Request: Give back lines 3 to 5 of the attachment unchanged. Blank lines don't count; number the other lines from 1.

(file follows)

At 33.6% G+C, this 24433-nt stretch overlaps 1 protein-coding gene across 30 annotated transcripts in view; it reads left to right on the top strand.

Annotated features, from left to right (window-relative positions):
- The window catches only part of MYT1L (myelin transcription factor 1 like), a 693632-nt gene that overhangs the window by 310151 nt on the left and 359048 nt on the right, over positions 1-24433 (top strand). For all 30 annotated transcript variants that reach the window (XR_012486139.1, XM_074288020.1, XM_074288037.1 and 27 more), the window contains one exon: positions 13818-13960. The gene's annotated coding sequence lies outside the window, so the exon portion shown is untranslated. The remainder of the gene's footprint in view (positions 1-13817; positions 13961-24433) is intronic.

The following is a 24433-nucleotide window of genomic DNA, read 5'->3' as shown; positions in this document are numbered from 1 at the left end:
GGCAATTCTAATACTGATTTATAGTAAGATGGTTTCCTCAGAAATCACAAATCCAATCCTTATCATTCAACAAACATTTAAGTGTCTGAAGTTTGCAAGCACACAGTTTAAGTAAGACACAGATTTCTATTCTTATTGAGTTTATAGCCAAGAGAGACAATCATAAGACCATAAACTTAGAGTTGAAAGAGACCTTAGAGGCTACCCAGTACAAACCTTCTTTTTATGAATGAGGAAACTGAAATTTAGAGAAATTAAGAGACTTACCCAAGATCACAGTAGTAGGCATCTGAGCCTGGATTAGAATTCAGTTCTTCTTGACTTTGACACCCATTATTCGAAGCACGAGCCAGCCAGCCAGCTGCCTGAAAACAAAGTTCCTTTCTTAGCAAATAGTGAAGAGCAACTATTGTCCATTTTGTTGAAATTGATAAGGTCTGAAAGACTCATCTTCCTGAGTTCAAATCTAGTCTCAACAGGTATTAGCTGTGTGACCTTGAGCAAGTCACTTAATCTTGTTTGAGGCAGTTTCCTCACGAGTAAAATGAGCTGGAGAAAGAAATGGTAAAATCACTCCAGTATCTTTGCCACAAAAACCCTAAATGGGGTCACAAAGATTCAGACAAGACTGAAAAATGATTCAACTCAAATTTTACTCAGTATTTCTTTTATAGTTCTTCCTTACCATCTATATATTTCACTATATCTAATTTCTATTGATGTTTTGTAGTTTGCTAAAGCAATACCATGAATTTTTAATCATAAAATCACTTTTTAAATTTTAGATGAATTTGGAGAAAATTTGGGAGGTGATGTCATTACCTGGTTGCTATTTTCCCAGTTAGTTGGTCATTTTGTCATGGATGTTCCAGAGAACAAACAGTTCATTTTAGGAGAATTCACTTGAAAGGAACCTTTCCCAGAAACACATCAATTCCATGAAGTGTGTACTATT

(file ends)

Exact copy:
- The window catches only part of MYT1L (myelin transcription factor 1 like), a 693632-nt gene that overhangs the window by 310151 nt on the left and 359048 nt on the right, over positions 1-24433 (top strand). For all 30 annotated transcript variants that reach the window (XR_012486139.1, XM_074288020.1, XM_074288037.1 and 27 more), the window contains one exon: positions 13818-13960. The gene's annotated coding sequence lies outside the window, so the exon portion shown is untranslated. The remainder of the gene's footprint in view (positions 1-13817; positions 13961-24433) is intronic.

The following is a 24433-nucleotide window of genomic DNA, read 5'->3' as shown; positions in this document are numbered from 1 at the left end:
GGCAATTCTAATACTGATTTATAGTAAGATGGTTTCCTCAGAAATCACAAATCCAATCCTTATCATTCAACAAACATTTAAGTGTCTGAAGTTTGCAAGCACACAGTTTAAGTAAGACACAGATTTCTATTCTTATTGAGTTTATAGCCAAGAGAGACAATCATAAGACCATAAACTTAGAGTTGAAAGAGACCTTAGAGGCTACCCAGTACAAACCTTCTTTTTATGAATGAGGAAACTGAAATTTAGAGAAATTAAGAGACTTACCCAAGATCACAGTAGTAGGCATCTGAGCCTGGATTAGAATTCAGTTCTTCTTGACTTTGACACCCATTATTCGAAGCACGAGCCAGCCAGCCAGCTGCCTGAAAACAAAGTTCCTTTCTTAGCAAATAGTGAAGAGCAACTATTGTCCATTTTGTTGAAATTGATAAGGTCTGAAAGACTCATCTTCCTGAGTTCAAATCTAGTCTCAACAGGTATTAGCTGTGTGACCTTGAGCAAGTCACTTAATCTTGTTTGAGGCAGTTTCCTCACGAGTAAAATGAGCTGGAGAAAGAAATGGTAAAATCACTCCAGTATCTTTGCCACAAAAACCCTAAATGGGGTCACAAAGATTCAGACAAGACTGAAAAATGATTCAACTCAAATTTTACTCAGTATTTCTTTTATAGTTCTTCCTTACCATCTATATATTTCACTATATCTAATTTCTATTGATGTTTTGTAGTTTGCTAAAGCAATACCATGAATTTTTAATCATAAAATCACTTTTTAAATTTTAGATGAATTTGGAGAAAATTTGGGAGGTGATGTCATTACCTGGTTGCTATTTTCCCAGTTAGTTGGTCATTTTGTCATGGATGTTCCAGAGAACAAACAGTTCATTTTAGGAGAATTCACTTGAAAGGAACCTTTCCCAGAAACACATCAATTCCATGAAGTGTGTACTATT